Incomplete maxims: A penny saved is a penny, no news is good, and let bygones be.
It’s often wrong to draw trumps too soon. It can also be wrong to finish drawing them once you start. At today’s four hearts, South ruffed the third diamond and drew all the trumps.
He took his spade tricks for a club discard, and led the ace and a second club. West played low, and East took the king and led another diamond. Declarer ruffed but lost the last trick to West’s queen of clubs.
After South ruffs the third diamond, he can take the K-A of trumps but must not finish what he started. He next cashes his spade tricks and ace of clubs and exits with a club.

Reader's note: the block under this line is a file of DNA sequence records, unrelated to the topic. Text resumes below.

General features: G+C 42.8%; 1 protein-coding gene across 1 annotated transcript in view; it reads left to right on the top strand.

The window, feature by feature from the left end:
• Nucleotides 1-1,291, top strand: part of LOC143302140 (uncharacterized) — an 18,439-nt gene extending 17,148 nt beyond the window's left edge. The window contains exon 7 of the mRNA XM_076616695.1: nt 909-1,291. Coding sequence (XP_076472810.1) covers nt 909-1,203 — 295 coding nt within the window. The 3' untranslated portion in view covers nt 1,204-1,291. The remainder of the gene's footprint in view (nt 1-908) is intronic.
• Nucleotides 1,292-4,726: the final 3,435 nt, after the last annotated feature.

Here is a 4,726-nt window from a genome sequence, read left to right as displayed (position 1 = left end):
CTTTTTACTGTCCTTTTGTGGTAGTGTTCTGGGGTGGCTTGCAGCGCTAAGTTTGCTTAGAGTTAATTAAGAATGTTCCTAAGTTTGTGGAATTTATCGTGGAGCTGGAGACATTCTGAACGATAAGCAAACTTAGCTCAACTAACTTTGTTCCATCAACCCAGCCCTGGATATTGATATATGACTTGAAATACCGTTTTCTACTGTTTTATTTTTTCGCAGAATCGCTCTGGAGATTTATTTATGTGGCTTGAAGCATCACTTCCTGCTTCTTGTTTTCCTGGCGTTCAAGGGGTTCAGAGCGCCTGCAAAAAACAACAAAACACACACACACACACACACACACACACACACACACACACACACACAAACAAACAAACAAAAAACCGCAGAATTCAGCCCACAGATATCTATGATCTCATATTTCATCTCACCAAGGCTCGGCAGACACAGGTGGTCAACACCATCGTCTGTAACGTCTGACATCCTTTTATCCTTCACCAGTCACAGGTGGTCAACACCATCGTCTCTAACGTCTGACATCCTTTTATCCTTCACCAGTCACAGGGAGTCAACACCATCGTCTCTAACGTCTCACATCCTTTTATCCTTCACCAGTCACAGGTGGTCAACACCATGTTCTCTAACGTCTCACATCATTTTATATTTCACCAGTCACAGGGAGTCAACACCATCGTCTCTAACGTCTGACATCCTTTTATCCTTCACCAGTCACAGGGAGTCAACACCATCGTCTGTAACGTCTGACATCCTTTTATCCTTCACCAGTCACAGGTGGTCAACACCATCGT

South’s luck is in: His “partial elimination” lands the contract. When East takes the king of clubs, he must lead a spade or a diamond. South discards his last club, ruffs in dummy and wins the last two tricks with high trumps.
Question: You hold: ♠ Q5 ♥ AQJ104 ♦ 83 ♣ A532. You open one heart, your partner responds one spade, you bid two clubs and he bids two diamonds. What do you say? Answer: Partner’s bid of a new suit is forcing; you must decide what your most descriptive third bid will be. I would not be eager to bid 2NT, nor would I want to take a two-spade preference with only a doubleton. Bid two hearts, showing a sixcard suit or a strong fivecarder.